Murata Boy: Bicycling Robot Fascinates The Crowd (Video)

Robot
In the 1950's, we stood on the street in front of a department store in Washington, D.C. watching hundreds of people totally enthralled by their first experience watching a television set. The screen was small. The image was black and white. And they had absolutely no idea how it would end up changing their lives completely. Still, they were fascinated.

In the 1980's, we stood on a street in front of a department store in Shanghai watching hundreds of people totally enthralled by their first experience watching television. The screen was much larger, and in color, but the impact was just the same.

Last Saturday, we stood in the Makuhari Messe convention center just outside of Tokyo watching several thousand people totally enthralled by a small, white, bicycling robot. The robot wasn't even for sale, and will probably never be commercialized, but there was something about the experience that absolutely riveted the crowd's attention and captivated them.


As we mentioned in a previous post, Murata Manufacturing designs and produces a wide range of semiconductor and sensor devices for use in products like cell phones, portable computers, and the like. In order to show off their devices they hit upon the idea of a robot that could balance and ride a bicycle.

Their demonstration robot, named Murata Boy, features lots of Murata devices including gyroscopes, accelerometers, Bluetooth modules and quite a few others. Each device, taken individually, isn't that exciting. Our cellphone uses one of their accelerometers to sense when to rotate the display from portrait to landscape mode. Bluetooth modules have become fairly commonplace in cellphones and other portable devices.

Murata's real inspiration was to combine all of the devices into one robot that would immediately capture the attention of their customers. As it turns out, they may have been too successful. The crowds at the Murata CEATEC 2006 booth extended out of their huge exhibit and completely blocked the aisles in every direction. Even at 4:30 pm on Saturday afternoon just before the show closed its doors for this years event, the Murata exhibit was still packed with people trying to get a glimpse of the robot doing its stuff.

Here's what it was like:


You might also enjoy:

  1. Murata Boy – Bicycling Robot
  2. Bicycling Robot Featured At CEATEC JAPAN 2005
  3. Bicycling Robot To Appear At CEATEC show in Chiba
  4. The 25th All Japan Micromouse Contest
  5. Why I started this blog
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5 comments

  1. Very nice! The tricks with accelerometers result in superhuman skills. They will need to start posting “This is not a fake” style signs on shows.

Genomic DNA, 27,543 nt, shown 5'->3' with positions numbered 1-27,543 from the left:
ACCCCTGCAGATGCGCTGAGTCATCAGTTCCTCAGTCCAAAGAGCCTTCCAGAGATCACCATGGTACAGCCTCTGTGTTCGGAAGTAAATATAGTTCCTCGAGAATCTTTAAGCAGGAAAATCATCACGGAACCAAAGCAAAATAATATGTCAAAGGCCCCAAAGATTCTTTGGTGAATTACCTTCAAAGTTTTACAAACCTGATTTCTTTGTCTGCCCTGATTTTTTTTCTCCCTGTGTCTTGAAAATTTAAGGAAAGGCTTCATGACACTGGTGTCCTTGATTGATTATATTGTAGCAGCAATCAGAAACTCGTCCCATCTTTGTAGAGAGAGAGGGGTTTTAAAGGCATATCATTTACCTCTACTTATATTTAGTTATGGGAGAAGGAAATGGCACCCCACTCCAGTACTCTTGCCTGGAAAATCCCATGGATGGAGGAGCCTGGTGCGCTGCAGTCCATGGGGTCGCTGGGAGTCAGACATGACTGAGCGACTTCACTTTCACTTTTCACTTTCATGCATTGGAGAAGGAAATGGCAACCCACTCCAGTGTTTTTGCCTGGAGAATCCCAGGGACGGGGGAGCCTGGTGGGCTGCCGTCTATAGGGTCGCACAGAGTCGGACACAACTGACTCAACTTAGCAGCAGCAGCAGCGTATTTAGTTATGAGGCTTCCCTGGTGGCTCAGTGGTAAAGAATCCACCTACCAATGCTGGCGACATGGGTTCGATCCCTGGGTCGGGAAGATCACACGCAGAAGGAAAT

2. Neat. The gyroscope in his chest is much different than any I’m familiar with. The one’s I’ve seen rotate at high speeds horizontally, perpendicular to the ground (and perhaps I haven’t seen enough of them to be a good judge either ;-) ). It seems like it’s distinctly more reactive than a standard mechanical gyroscope – not only spinning on the horizontal plane, but also having a vertical rotation to counter-act the opposing degree of applied gravity from side-to-side. Maybe its frequency is matching the camera’s frame-rate or something, but it appears the vertical rotation teeters the entire scope as needed… a little extra “push” in the opposing direction? …just a guess. Regardless of how it works, it’s pretty cool!

  3. Pratik

    if the robot is not for selling why did you make it

  4. Good question – thanks.

    There are many different reasons for building robots that aren’t for sale, including basic R&D, core research, hobbies, technology demonstrations, etc. In this particular case, Murata Manufacturing is one of the biggest suppliers of gyros, sensors, and other ICs and technologies, so they built Murata Boy to show off the use of products that they do sell. They just don’t sell the robot – they use it to show people what can be done with ther ICs and products.

  5. DirtyRoboto

    Matt, The Gyro used here is very similar to the powerball gyro http://www.powerball-gyros.com/powerballs.htm
    These can be spun at over 15000 rpm and have LEDs in them and a device can be cliped on that can read the RPM. If you made a reversed version of powerball then you can know the robots inclination relative to the ground.

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